Editing a newspaper and managing an editorial team of over 50 people is quite a big jump for your first job straight out of Uni. It’s a very rewarding one but one that is certainly hard to adapt to when you’re struggling to cope with feelings inside.
For a period of several weeks around Freshers, there wasn’t a single day where I had positive thoughts. I never felt happy. I was exhausted every day. I stopped talking to friends. I lost any enjoyment for work. On top of this, I couldn’t send the paper to family and friends because I felt ashamed of the work I was doing.
In this dark headspace, I got to a place where I knew I needed to talk so that to some extent the people around me knew what was going on.
Since then, I’ve been lucky to have already started therapy. I’ve learnt to manage my work-life balance better and worked in the things that used to help me before around work. I’ve learnt to be more open with friends and family. With them knowing, I allowed myself to lift some of the weight and stress off my shoulders.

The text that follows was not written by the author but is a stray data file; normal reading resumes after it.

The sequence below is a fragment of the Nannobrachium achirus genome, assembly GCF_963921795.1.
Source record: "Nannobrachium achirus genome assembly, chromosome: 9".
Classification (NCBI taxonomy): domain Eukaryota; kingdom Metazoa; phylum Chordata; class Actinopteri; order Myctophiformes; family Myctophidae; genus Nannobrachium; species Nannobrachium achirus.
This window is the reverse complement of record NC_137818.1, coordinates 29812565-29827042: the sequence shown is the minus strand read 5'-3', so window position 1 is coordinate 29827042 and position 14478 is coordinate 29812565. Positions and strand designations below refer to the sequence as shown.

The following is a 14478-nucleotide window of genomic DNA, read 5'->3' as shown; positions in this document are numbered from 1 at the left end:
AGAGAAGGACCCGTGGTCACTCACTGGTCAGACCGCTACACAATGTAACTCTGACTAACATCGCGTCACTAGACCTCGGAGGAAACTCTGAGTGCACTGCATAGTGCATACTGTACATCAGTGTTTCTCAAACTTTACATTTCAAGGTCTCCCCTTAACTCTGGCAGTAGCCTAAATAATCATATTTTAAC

I’ve never been diagnosed with depression, anxiety or any other form of mental illness or disability but these issues I had with myself were there nonetheless and by talking and being more honest with people, I allowed myself to be anchored by the relationships I have.
However, it has taken a lot to get to me to this point. As a man, you’re expected to never talk about your feelings even though we know this silence is a killer. In 2018, 76% of deaths by suicide in the UK were men. It wasn’t until I got to the lowest point I’ve ever gotten to that I realised I couldn’t do this on my own. I had to seek help, as much as I wanted to not let anyone know.